Code of Practice for Commercial Property Relationships during the Covid-19 Pandemic


A new Code of Practice for commercial property relationships during the COVID-19 pandemic was published by the Minister for Regional Growth and Local Government, Simon Clarke MP, on 19 June 2020.  It can be read here: https://www.gov.uk/government/publications/code-of-practice-for-the-commercial-property-sector/code-of-practice-for-commercial-property-relationships-during-the-covid-19-pandemic

 

Helpfully, this Code of Practice is expressly stated to apply to Northern Ireland too.  Unhelpfully, it is only a voluntary code and does not change the underlying legal relationship between landlord and tenant and any guarantor.  It is a rallying call promoting the ideal of collaboration between all players in the commercial real estate world.  Truthfully, it’s hard to see how it could have been anything more.  There are many different interests to be balanced.  No one-size-fits-all approach could be deployed.  Not all tenants are in dire straits due to lockdown restrictions; not all landlords are large institutions with deep pockets; and not all lenders have their eye on the prize of swift economic recovery to buoy the markets for the masses.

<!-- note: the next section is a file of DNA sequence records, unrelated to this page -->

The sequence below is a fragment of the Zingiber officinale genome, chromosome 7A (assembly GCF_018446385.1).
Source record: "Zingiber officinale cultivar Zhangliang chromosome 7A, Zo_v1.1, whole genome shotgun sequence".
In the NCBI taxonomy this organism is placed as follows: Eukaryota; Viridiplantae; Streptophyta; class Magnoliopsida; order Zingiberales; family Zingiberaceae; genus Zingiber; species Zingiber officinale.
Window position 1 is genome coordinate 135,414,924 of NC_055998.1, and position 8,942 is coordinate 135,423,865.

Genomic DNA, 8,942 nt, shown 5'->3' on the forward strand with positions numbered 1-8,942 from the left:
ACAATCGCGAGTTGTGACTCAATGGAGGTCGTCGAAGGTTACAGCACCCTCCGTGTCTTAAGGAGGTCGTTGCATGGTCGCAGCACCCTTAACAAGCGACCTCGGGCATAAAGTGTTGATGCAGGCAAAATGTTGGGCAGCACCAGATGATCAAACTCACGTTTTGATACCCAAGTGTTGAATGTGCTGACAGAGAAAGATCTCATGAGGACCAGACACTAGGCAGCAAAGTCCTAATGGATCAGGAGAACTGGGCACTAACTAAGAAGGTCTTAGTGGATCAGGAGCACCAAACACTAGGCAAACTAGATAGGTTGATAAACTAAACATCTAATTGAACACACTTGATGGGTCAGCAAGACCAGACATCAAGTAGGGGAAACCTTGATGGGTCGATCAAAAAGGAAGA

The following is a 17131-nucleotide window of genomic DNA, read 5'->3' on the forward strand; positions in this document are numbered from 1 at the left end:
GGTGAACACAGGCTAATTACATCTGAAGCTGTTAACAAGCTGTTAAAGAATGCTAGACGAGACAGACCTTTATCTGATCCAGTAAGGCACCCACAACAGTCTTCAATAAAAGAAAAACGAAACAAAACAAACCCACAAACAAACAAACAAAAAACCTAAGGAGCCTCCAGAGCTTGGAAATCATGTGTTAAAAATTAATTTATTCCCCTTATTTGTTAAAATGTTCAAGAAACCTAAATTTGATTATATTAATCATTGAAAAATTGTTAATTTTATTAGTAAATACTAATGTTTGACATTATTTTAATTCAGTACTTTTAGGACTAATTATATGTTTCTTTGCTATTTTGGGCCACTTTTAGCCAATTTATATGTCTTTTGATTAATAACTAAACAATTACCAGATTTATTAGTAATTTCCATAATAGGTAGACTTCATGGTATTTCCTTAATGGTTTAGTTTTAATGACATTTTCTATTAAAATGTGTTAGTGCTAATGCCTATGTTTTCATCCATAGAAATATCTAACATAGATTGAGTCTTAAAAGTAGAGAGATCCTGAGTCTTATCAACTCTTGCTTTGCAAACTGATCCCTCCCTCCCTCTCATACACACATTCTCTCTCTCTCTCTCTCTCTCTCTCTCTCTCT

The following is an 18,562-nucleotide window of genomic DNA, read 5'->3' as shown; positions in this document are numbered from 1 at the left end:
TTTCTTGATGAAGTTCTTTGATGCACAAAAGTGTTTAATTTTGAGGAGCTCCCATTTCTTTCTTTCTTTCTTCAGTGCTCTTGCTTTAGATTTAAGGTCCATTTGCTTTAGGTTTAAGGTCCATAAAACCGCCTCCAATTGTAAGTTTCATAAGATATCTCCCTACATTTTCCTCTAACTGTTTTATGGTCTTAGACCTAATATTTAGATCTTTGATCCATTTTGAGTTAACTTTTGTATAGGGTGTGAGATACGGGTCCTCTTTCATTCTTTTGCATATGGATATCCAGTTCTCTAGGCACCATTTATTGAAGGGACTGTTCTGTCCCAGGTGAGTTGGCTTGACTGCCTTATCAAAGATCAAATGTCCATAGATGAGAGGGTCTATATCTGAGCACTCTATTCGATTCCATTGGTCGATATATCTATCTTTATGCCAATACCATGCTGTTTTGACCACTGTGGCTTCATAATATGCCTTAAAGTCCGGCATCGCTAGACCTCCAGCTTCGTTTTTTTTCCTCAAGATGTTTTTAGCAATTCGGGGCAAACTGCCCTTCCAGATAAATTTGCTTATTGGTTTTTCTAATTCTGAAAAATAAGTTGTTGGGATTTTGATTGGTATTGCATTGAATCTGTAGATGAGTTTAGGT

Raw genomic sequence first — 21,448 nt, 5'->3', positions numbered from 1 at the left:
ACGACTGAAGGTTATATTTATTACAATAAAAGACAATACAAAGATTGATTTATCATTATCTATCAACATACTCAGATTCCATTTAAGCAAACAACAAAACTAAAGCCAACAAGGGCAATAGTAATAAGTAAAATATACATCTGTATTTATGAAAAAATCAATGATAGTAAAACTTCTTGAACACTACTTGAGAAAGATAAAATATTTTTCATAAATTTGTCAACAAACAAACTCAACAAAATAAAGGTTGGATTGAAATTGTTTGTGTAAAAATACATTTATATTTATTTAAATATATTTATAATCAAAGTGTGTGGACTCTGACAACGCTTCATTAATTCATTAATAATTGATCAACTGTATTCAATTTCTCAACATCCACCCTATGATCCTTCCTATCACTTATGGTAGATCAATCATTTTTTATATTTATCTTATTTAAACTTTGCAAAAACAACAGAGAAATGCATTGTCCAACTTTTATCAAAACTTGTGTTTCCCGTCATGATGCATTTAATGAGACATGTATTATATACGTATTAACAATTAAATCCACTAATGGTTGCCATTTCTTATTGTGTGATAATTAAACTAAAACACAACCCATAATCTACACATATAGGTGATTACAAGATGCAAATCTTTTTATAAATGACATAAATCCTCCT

Government won’t therefore mandate how any grant funding should be utilised. Costs will be prioritised differently between one business and another.  The Code of Practice recognises that rent is just one of these costs.

 

As a result, the voluntary Code of Practice is constrained to set out a series of principles and options which parties should consider.  Ultimately, however, there is no escaping the fact that the lease governs the obligations between the landlord and tenant.  Strive for reasonable negotiation; but launch your discussions from the sure footedness of understanding your legal position.

 

If you require any assistance please contact Joe by email joe.moore@tughans.com or speak with your usual Tughans contact who will refer you to a member of the Tughans Real Estate team.


While great care has been taken in the preparation of the content of this article, it does not purport to be a comprehensive statement of the relevant law and full professional advice should be taken before any action is taken in reliance on any item covered.